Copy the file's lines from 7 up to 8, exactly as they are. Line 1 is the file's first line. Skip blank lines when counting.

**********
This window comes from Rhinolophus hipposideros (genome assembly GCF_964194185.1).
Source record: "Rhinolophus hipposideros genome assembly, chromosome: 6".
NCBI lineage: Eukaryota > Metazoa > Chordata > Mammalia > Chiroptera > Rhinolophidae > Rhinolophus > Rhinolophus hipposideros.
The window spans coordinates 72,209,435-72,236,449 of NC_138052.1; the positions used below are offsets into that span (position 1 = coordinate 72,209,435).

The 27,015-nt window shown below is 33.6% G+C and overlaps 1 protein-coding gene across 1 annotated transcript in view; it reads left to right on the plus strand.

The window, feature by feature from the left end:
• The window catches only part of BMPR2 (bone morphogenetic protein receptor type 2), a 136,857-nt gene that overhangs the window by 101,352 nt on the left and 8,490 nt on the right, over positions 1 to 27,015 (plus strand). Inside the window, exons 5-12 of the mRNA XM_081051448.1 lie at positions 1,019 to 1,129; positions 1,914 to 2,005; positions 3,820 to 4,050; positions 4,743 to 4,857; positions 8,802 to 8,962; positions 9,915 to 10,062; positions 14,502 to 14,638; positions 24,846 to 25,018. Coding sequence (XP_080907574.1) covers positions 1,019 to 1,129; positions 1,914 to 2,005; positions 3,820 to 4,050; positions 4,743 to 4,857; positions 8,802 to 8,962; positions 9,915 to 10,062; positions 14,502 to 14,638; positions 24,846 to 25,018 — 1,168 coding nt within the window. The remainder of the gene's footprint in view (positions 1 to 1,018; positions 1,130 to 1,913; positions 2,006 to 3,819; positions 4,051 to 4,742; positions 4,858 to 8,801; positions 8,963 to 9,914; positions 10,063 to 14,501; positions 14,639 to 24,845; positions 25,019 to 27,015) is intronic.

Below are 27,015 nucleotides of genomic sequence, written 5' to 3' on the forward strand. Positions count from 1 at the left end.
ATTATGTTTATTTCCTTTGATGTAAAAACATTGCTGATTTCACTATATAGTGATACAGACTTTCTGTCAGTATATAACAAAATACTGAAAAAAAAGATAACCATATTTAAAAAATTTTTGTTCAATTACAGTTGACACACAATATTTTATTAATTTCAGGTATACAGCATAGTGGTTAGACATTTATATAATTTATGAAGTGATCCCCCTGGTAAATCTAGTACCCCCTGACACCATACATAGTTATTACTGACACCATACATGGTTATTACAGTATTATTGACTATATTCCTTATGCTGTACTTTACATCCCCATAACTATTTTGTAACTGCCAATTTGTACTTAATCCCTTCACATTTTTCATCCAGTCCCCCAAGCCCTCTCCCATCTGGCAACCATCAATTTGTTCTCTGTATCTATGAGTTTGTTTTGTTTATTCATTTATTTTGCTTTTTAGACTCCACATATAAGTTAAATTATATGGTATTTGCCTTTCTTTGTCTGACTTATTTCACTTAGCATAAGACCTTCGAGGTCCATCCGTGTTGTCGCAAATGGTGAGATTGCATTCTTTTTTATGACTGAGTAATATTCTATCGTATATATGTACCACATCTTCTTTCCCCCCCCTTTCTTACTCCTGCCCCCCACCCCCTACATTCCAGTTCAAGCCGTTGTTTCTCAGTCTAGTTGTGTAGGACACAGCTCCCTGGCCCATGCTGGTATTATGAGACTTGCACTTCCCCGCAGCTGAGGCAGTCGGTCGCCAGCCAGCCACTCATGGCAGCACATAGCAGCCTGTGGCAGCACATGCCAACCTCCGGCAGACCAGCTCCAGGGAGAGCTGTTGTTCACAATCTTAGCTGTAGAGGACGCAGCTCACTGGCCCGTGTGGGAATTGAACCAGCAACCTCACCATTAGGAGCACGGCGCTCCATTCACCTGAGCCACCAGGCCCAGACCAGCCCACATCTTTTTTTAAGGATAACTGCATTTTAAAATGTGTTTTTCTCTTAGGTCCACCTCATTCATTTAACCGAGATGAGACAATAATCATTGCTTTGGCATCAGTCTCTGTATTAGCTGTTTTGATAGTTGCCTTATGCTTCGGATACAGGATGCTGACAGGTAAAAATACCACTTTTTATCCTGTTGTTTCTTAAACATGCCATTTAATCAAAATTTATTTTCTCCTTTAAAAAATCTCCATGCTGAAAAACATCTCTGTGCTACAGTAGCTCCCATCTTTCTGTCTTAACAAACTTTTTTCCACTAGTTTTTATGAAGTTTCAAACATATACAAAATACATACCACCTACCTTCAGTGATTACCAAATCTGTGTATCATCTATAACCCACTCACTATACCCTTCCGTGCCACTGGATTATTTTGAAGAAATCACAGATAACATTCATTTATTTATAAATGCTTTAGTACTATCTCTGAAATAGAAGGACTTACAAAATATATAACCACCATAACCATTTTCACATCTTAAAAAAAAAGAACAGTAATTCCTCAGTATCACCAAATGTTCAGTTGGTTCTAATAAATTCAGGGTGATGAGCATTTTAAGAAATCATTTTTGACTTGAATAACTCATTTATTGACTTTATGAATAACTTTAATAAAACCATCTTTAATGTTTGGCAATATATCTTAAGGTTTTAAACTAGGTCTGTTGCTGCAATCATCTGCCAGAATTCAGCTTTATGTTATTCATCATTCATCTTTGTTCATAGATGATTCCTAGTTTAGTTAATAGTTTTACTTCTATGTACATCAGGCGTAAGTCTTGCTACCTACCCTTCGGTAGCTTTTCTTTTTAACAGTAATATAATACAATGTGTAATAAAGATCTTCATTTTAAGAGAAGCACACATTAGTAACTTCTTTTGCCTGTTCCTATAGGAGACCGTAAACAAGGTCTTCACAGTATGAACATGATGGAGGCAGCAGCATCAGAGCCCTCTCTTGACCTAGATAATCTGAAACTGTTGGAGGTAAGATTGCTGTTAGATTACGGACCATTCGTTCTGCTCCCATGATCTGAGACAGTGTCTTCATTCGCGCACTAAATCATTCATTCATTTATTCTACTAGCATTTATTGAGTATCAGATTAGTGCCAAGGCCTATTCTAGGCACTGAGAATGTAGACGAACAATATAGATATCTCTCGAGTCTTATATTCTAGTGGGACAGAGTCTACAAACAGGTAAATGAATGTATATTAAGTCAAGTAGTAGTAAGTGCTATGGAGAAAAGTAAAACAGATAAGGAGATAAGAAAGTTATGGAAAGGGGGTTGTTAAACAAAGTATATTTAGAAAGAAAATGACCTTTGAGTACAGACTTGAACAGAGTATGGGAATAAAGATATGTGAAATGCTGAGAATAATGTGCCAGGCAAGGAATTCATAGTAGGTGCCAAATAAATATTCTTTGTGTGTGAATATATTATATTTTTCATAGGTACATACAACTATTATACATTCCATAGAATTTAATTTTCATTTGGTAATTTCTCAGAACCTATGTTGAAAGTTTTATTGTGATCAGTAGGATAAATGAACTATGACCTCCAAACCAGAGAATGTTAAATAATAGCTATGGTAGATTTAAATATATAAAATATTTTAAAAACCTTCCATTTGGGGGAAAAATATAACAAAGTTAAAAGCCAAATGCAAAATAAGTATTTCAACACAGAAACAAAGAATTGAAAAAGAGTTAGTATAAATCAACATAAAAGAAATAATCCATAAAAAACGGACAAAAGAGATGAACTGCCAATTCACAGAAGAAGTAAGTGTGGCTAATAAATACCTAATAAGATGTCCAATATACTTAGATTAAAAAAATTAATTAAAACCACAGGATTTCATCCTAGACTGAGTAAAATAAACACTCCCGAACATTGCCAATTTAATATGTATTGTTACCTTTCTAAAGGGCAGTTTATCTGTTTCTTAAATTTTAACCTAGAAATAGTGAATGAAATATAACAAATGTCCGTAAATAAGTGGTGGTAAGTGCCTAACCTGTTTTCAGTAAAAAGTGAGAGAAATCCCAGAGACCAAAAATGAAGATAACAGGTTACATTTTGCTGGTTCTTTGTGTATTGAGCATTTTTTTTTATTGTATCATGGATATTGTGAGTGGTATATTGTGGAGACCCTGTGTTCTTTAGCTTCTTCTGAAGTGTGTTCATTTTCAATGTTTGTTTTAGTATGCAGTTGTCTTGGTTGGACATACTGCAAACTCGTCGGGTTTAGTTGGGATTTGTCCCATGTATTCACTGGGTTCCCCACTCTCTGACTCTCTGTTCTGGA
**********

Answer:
• The window catches only part of BMPR2 (bone morphogenetic protein receptor type 2), a 136,857-nt gene that overhangs the window by 101,352 nt on the left and 8,490 nt on the right, over positions 1 to 27,015 (plus strand). Inside the window, exons 5-12 of the mRNA XM_081051448.1 lie at positions 1,019 to 1,129; positions 1,914 to 2,005; positions 3,820 to 4,050; positions 4,743 to 4,857; positions 8,802 to 8,962; positions 9,915 to 10,062; positions 14,502 to 14,638; positions 24,846 to 25,018. Coding sequence (XP_080907574.1) covers positions 1,019 to 1,129; positions 1,914 to 2,005; positions 3,820 to 4,050; positions 4,743 to 4,857; positions 8,802 to 8,962; positions 9,915 to 10,062; positions 14,502 to 14,638; positions 24,846 to 25,018 — 1,168 coding nt within the window. The remainder of the gene's footprint in view (positions 1 to 1,018; positions 1,130 to 1,913; positions 2,006 to 3,819; positions 4,051 to 4,742; positions 4,858 to 8,801; positions 8,963 to 9,914; positions 10,063 to 14,501; positions 14,639 to 24,845; positions 25,019 to 27,015) is intronic.

Below are 27,015 nucleotides of genomic sequence, written 5' to 3' on the forward strand. Positions count from 1 at the left end.